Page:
Rick and Morty thrives both on recognising sci-fi tropes and in subverting them in amusing and unexpected ways. ‘Mortyplicity’ is one such episode – one that runs with a clever concept and pushes it to its breaking point, leading to hilarity and (frequent) bloodshed. While I don’t think it’s anywhere near as amusing as ‘Mort Dinner Rick Andre’, it boasts an ingenious premise that leaves a lot to unpack, and somehow fits a ludicrous amount into 20 minutes.
The Smith family are having breakfast, and the suggestion that Jerry may be attending a job interview cues Rick into the fact that something isn’t right. Immediately after, a bunch of squid aliens burst into the house and murder the entire family. Fortunately, it transpires that the assassins have only eliminated one of Rick’s decoy families, which are stationed all around the country in order to protect his real family. Rick breaks the family away from Mr Always Wants To Be Hunted and goes to check out some of the decoys. The Ricks soon start to reason that the best way to protect themselves is to eliminate the others, and it soon becomes a battle of the decoys as each family aims to be the last one standing.
It’s chaotic and most of it works, but it can feel a little overdone at points and it doesn’t quite stick the landing
One of the thrills of Rick and Morty is its sheer inventiveness, and ‘Mortyplicity’ delivers there – the summary that I’ve given you encompasses about 20% of the episode, and it only gets more surreal from there. We meet a lot of Ricks and Smiths, from charming wooden puppet variants to a Rick straight out of a serial killer film, and there’s a lot of violent dispatching of all of them. It’s chaotic and most of it works, but it can feel a little overdone at points and it doesn’t quite stick the landing. It feels like we’re building to something, and it never really comes. Complexity and a packed episode isn’t necessarily an issue (think the Story Train episode from last series), but they do run the risk of leaving the viewer on a bum note if they don’t conclude adequately.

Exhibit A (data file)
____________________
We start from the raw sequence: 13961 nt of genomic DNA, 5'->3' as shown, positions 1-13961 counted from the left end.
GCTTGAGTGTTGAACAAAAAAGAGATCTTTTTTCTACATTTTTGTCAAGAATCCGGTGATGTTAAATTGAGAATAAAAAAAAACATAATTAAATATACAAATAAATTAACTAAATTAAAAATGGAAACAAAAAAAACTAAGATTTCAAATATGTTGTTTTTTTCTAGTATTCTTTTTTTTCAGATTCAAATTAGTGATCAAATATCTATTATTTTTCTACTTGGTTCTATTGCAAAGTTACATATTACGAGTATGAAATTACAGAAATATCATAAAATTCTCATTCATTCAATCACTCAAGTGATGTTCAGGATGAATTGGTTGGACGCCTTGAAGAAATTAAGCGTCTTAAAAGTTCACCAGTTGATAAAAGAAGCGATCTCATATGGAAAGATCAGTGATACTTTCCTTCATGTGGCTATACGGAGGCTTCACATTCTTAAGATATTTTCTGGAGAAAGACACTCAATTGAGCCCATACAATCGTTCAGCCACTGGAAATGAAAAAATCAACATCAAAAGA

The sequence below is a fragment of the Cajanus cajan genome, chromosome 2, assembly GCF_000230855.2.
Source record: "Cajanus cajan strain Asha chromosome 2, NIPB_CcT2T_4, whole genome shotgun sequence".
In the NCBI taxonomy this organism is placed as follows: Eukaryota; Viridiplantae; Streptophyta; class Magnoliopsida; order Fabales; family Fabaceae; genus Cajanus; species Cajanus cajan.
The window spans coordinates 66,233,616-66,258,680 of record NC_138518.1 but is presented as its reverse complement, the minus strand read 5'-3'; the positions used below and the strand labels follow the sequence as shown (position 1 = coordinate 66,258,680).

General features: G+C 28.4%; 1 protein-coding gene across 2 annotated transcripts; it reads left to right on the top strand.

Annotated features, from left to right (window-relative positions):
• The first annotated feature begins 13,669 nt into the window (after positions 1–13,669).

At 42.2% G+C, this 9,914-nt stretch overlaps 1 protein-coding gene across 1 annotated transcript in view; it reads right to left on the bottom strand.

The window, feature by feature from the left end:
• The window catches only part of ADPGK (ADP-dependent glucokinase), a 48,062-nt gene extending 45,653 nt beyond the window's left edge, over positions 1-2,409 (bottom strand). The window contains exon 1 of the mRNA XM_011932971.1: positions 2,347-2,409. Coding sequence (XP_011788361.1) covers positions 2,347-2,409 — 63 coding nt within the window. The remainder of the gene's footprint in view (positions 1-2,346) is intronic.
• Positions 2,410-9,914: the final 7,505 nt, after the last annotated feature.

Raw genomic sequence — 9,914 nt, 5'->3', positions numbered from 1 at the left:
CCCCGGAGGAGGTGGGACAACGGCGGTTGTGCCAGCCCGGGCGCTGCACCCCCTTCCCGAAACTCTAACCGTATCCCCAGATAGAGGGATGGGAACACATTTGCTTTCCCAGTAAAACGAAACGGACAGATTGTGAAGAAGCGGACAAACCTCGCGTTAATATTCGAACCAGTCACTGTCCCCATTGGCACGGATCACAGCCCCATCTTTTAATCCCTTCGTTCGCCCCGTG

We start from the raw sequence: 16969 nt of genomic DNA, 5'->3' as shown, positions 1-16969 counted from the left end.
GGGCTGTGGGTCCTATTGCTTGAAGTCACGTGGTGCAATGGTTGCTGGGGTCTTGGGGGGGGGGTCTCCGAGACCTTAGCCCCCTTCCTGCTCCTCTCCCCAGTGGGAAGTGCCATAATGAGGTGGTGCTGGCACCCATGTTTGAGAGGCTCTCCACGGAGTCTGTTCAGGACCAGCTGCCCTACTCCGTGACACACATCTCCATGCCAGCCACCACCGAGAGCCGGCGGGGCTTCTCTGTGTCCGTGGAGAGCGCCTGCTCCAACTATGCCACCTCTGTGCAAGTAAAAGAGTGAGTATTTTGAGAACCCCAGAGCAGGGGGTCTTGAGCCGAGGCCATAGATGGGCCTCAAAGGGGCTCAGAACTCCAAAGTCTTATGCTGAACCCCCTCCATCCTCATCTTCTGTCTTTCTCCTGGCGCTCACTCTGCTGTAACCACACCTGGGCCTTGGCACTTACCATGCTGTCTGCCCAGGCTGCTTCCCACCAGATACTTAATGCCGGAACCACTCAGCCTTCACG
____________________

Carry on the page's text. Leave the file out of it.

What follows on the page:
This is the first family adventure in a while, and I loved seeing the family dynamics play out. Summer’s apathy towards killing another version of herself, Beth’s frustration with her father (culminating in an emotional moment that lands really well) and Jerry being a pathetic coward (what could be more important than his lemon slices?) – these are all moments that feel really in character, and help grow our understanding of these people even if most of them aren’t actually real. Obviously, little of the development can carry over because most of the epiphanies come courtesy of Ricks and Smiths who are now dead, but I think it works surprisingly well anyway.
‘Mortyplicity’ is an ambitious and somewhat complicated episode, yet it’s also vintage Rick and Morty
I don’t think that ‘Mortyplicity’ is the funniest episode the show has ever done, something highly attributable to the fact it is focusing on its premise first and foremost. That doesn’t mean that it’s bereft of good lines – I enjoyed Rick’s insistence that “I get hard protecting my family” in a very awkward chat with Morty about an artefact he found when making the house of a decoy family identical and his reference to looking like a Starfox boss. It also fits in a perfect Highlander gag, a nice cameo from a returning Keith David as the President of the United States, and one of the funniest post-credits sequences the show has ever delivered.
‘Mortyplicity’ is an ambitious and somewhat complicated episode, yet it’s also vintage Rick and Morty. It nails the sci-fi concept and manages to mix in a nice bit of character work too, in between all the laughs and violence. It’s a nice counterbalance to last week’s instalment, and it’ll be loved by fans who enjoy the show’s sci-fi epics; for others, it’s a good watch that may not be one to revisit in a hurry unless it transpires it has more stakes further down the line.